> We have 3 sites and we are experiencing some strange problems in one of
    > the sites. We use NTP to keep the servers in time and this works fine
    > for 2 of the sites but in one of the site we get these errors in the log
    >
    > ntpd[30062]: synchronized to server, stratum 3
    > ntpd[30062]: no servers reachable
    > ntpd[30062]: synchronized to server, stratum 3
    > ntpd[30062]: time reset +2.119167 s
    > ntpd[30062]: synchronized to server, stratum 3
    >
    > For some reason the servers in that site seems to drop back between 2
    > and 3 seconds behind the other sites for no apparent reason. Both the
    > other sites work without any problem. We have run a packet capture at a
    > working site and at the site with the problems and we dont see any
    > differences other than the server becoming unsychronized frequently. We
    > have checked the main firewall and that is not blocking access and the
    > local firewalls are disabled. All our sites are connected via a
    > dedicated link and I have tried connecting to ntp servers in the other
    > sites and the problem persists. It looks like something local keeps
    > changing the time but I can figure out what.
    >
    >
    >
    > The ntp.conf is the same for all sites except the servers are different.
    > I have tried using burst and iburst but that hasnt worked.
    >
    >
    >
    > # Permit time synchronization with our time source, but do not
    >
    > # permit the source to query or modify the service on this system.
    >
    > restrict default kod nomodify notrap nopeer noquery
    >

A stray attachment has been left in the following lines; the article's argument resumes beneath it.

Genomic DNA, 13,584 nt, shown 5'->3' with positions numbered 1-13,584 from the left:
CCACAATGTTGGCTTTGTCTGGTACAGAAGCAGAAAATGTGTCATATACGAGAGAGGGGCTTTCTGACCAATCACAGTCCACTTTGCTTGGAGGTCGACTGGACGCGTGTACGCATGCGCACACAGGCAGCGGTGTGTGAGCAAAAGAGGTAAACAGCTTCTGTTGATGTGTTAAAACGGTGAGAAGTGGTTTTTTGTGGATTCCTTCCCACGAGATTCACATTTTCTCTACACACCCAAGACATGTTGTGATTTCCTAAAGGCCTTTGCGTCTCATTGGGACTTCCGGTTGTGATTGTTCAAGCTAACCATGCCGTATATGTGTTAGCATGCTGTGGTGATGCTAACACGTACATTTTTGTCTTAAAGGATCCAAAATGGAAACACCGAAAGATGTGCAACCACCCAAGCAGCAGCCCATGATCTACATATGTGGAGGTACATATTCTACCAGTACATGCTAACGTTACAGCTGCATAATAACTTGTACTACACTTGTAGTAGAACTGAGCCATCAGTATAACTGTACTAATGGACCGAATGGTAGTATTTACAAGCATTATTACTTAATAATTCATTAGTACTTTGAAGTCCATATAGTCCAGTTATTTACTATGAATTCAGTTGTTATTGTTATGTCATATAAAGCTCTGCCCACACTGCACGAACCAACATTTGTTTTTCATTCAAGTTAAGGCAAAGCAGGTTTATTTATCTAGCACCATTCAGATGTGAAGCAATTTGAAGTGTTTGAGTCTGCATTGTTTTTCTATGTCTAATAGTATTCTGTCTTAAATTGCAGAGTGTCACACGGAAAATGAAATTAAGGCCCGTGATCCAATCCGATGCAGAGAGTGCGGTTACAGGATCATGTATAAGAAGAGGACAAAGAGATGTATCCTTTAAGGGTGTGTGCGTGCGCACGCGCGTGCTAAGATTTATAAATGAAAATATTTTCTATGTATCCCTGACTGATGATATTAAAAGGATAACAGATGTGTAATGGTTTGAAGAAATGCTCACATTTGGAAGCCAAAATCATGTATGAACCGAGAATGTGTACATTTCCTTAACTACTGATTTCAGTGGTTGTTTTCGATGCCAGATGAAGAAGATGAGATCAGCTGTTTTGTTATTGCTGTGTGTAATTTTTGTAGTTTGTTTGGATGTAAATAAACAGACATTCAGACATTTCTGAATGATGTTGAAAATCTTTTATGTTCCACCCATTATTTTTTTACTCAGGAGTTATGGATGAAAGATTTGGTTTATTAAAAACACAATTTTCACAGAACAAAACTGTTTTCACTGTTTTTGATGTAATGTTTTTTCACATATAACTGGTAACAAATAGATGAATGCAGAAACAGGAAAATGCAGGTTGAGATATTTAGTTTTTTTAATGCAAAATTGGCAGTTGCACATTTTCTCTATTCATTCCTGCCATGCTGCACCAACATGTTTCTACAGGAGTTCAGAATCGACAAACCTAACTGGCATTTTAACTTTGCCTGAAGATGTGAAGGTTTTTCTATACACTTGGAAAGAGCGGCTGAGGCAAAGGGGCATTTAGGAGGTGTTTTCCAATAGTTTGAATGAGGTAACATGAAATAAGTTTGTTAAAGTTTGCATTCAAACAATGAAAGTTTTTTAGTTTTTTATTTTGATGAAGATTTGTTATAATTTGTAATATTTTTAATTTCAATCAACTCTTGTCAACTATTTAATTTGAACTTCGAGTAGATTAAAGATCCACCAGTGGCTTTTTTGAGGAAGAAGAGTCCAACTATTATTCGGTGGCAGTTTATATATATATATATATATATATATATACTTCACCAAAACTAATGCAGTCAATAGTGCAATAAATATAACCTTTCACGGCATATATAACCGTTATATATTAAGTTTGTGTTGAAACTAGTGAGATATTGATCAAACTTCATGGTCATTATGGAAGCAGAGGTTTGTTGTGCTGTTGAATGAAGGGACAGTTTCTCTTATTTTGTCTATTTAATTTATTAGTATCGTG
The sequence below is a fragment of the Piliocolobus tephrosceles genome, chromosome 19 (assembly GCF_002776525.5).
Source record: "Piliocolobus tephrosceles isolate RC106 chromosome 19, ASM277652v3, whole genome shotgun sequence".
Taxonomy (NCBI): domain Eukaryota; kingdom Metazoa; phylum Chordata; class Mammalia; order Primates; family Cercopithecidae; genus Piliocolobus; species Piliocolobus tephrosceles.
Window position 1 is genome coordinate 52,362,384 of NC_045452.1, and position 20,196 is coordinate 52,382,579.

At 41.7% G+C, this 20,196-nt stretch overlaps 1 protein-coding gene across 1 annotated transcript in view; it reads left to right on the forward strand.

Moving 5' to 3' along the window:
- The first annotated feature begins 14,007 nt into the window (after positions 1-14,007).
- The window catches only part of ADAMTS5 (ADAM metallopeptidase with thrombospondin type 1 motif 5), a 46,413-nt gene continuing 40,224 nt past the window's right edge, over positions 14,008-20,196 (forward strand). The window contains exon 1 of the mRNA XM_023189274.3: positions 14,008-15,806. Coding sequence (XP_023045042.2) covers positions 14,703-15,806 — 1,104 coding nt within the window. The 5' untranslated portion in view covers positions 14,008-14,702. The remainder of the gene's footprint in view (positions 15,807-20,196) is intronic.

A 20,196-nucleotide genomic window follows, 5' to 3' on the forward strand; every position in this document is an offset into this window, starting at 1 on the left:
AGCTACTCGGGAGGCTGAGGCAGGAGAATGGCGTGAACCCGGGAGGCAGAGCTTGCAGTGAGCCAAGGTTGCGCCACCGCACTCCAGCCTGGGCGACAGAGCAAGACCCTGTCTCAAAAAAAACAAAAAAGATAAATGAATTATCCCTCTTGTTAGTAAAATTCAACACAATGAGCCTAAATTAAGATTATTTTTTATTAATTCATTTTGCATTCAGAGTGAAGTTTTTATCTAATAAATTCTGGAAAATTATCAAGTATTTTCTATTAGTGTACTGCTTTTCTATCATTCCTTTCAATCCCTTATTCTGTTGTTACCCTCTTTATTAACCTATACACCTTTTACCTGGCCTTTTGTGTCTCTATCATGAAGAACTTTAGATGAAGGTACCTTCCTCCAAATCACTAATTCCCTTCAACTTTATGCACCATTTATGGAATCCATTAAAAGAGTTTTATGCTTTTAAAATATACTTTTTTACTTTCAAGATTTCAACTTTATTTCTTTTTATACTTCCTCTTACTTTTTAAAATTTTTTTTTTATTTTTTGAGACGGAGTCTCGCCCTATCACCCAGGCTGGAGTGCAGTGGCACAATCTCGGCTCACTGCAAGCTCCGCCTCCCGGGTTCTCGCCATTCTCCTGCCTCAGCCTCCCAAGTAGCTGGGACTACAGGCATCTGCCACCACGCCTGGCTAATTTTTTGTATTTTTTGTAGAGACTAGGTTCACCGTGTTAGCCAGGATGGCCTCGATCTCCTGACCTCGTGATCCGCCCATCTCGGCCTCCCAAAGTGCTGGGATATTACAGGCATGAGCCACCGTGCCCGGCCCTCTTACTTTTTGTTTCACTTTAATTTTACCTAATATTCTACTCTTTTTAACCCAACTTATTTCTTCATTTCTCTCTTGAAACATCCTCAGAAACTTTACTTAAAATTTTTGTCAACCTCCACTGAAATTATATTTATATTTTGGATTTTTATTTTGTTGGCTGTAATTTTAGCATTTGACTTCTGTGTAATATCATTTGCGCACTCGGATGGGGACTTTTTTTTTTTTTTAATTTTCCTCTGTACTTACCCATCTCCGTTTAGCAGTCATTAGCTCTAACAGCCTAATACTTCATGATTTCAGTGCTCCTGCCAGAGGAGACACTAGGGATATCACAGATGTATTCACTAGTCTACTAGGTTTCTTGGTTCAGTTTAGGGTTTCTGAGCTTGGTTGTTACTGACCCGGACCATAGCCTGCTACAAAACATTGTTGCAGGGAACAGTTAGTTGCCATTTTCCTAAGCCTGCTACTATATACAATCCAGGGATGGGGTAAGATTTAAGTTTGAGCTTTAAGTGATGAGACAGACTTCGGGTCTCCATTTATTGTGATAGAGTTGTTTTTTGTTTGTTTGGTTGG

> restrict -6 default kod nomodify notrap nopeer noquery
    >
    >
    >
    > # Permit all access over the loopback interface. This could
    >
    > # be tightened as well, but to do so would effect some of
    >
    > # the administrative functions.
    >
    > restrict 127.0.0.1
    >
    > restrict -6 ::1
    >
    >
    >
    > server ipAddres iburst
    >
    > restrict networkAddress mask networkMask
    >
    > server ipAddres iburst
    >
    > restrict networkAddress mask networkMask
    >
    >
    >
    > driftfile /var/lib/ntp/drift
    >
    >
    > Any help would be greatly appreciated.
    >
    > Thanks


    If the above accurately describes the REAL configuration, you have
    exactly two upstream servers which is the worst possible configuration!
    When the two disagree, which one should NTPD believe?

    Four servers are the minimum for a robust configuration. Five, seven,
    and nine are the remaining "magic" numbers. Few sites actually need
    more than four or five upstream servers.

    DO NOT use burst! Burst was a special purpose hack intended for sites
    that connect to a server by telephone two or three times a day. Iburst
    is good. Burst, except in the special circumstances it was designed for
    places a heavy and unwarranted load on its servers!

  4. Re: NTP Sync Issues

    Richard B. Gilbert wrote:

    > If the above accurately describes the REAL configuration, you have
    > exactly two upstream servers which is the worst possible configuration!
    > When the two disagree, which one should NTPD believe?
    >
    > Four servers are the minimum for a robust configuration. Five, seven,
    > and nine are the remaining "magic" numbers. Few sites actually need
    > more than four or five upstream servers.
    >
    > DO NOT use burst! Burst was a special purpose hack intended for sites
    > that connect to a server by telephone two or three times a day. Iburst
    > is good. Burst, except in the special circumstances it was designed for
    > places a heavy and unwarranted load on its servers!


    Note that none of these are relevant to this issue, unless you are
    getting both positive and negative steps and at least one of the servers
    is not really synchronised.